Virtual Assistant: N/A (Alexa support through separate devices)
Needs Ethernet connection: Optional
The Pros
Easy installation
Quick & painless third-party device recognition
Intuitive app
The Cons
Robots needed for some devices to work in tandem

2. Samsung SmartThings

Samsung SmartThingsView on Amazon

Editor’s Rating: 4.6/5

A strong contender for the title of best smart home hub should support a plethora of smart devices, offer extensive control options, and become more useful over time. Samsung’s SmartThings nails all three prerequisites! The degree of control it affords you is fantastic, provided you’re willing to invest some time into learning the ins & outs of its app. Newcomers to the smart home scene can start utilizing it straight away, while enthusiasts and tinkerers will find SmartThings to be the most comprehensive and customizable smart home hub there is.

The Joys of Micromanagement

The hub itself is an unassuming white box you plug directly into a router and a standard wall outlet. There’s also backup power in the form of 4AA batteries which allow the hub to carry out preset instructions even during a power outage. Although the hub connects to other devices directly through Bluetooth, ZigBee, or Z-wave, it’s a good idea to get some of Samsung’s multipurpose sensors along with it. These handy gadgets detect temperature and movement. You can use them as triggers that control the behavior of other connected devices.

Setting a device up to work with SmartThings involves putting it close to the hub, accessing the SmartThings app, and selecting the device from a series of drop-down menus. The pairing process is a bit convoluted, but once done the new device can be easily controlled via the app. That’s SmartThings’ biggest charm – it supports so many third-party devices that you only need its app to completely automate your home’s lighting, security, climate control, and entertainment. Even if some devices aren’t supported officially, SmartThings’ vibrant developer community often finds ways of making them work.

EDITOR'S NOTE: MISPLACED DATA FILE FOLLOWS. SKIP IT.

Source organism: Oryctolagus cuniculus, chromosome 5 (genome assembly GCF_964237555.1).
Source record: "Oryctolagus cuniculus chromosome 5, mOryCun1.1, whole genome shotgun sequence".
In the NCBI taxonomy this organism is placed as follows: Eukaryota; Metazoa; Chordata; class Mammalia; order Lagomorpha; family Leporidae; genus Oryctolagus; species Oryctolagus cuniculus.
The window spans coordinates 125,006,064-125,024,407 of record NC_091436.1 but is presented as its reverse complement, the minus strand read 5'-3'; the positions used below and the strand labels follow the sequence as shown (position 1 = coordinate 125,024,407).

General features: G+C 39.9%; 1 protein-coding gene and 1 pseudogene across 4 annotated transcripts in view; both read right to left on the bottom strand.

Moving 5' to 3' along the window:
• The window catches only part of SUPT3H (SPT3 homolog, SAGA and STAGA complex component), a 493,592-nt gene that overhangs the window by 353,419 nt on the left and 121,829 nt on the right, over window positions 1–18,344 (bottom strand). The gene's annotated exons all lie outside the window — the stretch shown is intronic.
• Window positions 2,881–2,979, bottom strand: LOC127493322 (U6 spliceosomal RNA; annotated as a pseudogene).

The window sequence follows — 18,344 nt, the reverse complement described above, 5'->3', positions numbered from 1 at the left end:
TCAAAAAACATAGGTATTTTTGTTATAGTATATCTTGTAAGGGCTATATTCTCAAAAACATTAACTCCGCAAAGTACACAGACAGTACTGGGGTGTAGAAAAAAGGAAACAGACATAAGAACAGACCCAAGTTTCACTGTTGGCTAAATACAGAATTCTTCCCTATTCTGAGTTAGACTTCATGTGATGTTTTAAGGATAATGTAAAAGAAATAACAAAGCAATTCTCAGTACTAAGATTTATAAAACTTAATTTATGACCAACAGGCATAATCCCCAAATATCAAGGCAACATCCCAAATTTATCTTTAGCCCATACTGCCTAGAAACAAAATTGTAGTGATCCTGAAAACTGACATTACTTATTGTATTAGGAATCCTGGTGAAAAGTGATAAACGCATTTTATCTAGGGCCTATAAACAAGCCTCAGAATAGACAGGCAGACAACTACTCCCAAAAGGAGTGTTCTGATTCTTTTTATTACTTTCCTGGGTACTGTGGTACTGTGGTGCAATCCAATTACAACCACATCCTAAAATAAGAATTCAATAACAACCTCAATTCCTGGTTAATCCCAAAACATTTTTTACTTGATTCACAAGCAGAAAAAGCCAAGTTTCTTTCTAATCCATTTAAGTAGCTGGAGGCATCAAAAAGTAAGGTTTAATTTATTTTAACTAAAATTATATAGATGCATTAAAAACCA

The app the hub comes with is one of the most versatile, powerful, and confusing ones out there. You can use it to monitor and control connected devices individually or in groups, watch live video feeds from your security cameras, and set up custom triggers using IFTTT. Initially, there are four basic routines that make customizing your home’s behavior in the morning / at night or when you leave / come back easy. You can micromanage what you want to happen, set different triggers for select behaviors, and much more.

What Should Be Improved?

Samsung needs to seriously consider their app design. We understand that such a versatile tool’s app can’t be the most straightforward. The number of menus, step-by-step backtracking, and general frustration makes using the app a chore for people who aren’t into tech though.


Tech Specs
Dimensions: 1.3 x 4.2 x 4.9 in.
Communication protocols: Bluetooth, Wi-Fi, ZigBee, Z-wave
Virtual Assistant: N/A (Alexa support through separate devices)
Needs Ethernet connection: Yes
The Pros
Excellent support for third-party devices
Powerful scheduling and control options
Constant improvements from Samsung and their community
Backup battery
The Cons
Pairing devices is needlessly complicated
App is hard to navigate

3. Amazon Echo (2nd gen)

Amazon Echo (2nd gen)View on Amazon

Editor’s Rating: 4.5/5

The original Echo was released back in 2015. It was built to a high standard and came with Alexa, a virtual assistant that changed the way we access music, weather reports, and news forever. A few quirks needed to be worked out though, and Alexa herself could have been a little smarter too. Two years later Amazon released the more compact yet more powerful 2nd gen Echo, which continues to be one of the best smart hubs today with thousands of Skills you can improve it with further.

The Skillful Smart Speaker

The echo was already a well-designed speaker, but its newest iteration looks much better. It’s noticeably shorter and a bit pudgier, meaning it’s also harder to knock down by accident. It looks more like a tasteful speaker than a futuristic decoration now. There are a couple of finishes to choose from, so it can blend in better with your home environment.

The Echo performs its speaker duties very well. Everything it reproduces from Alexa’s pleasant voice to playlists of your favorite songs is crisp. We’ve heard better lows, but if you aren’t a diehard audiophile, the sound quality will do. There are seven sensitive microphones built into the echo. Voice recognition has received a significant overhaul, and the Echo now has no trouble hearing you in adjacent rooms or understanding what you just said.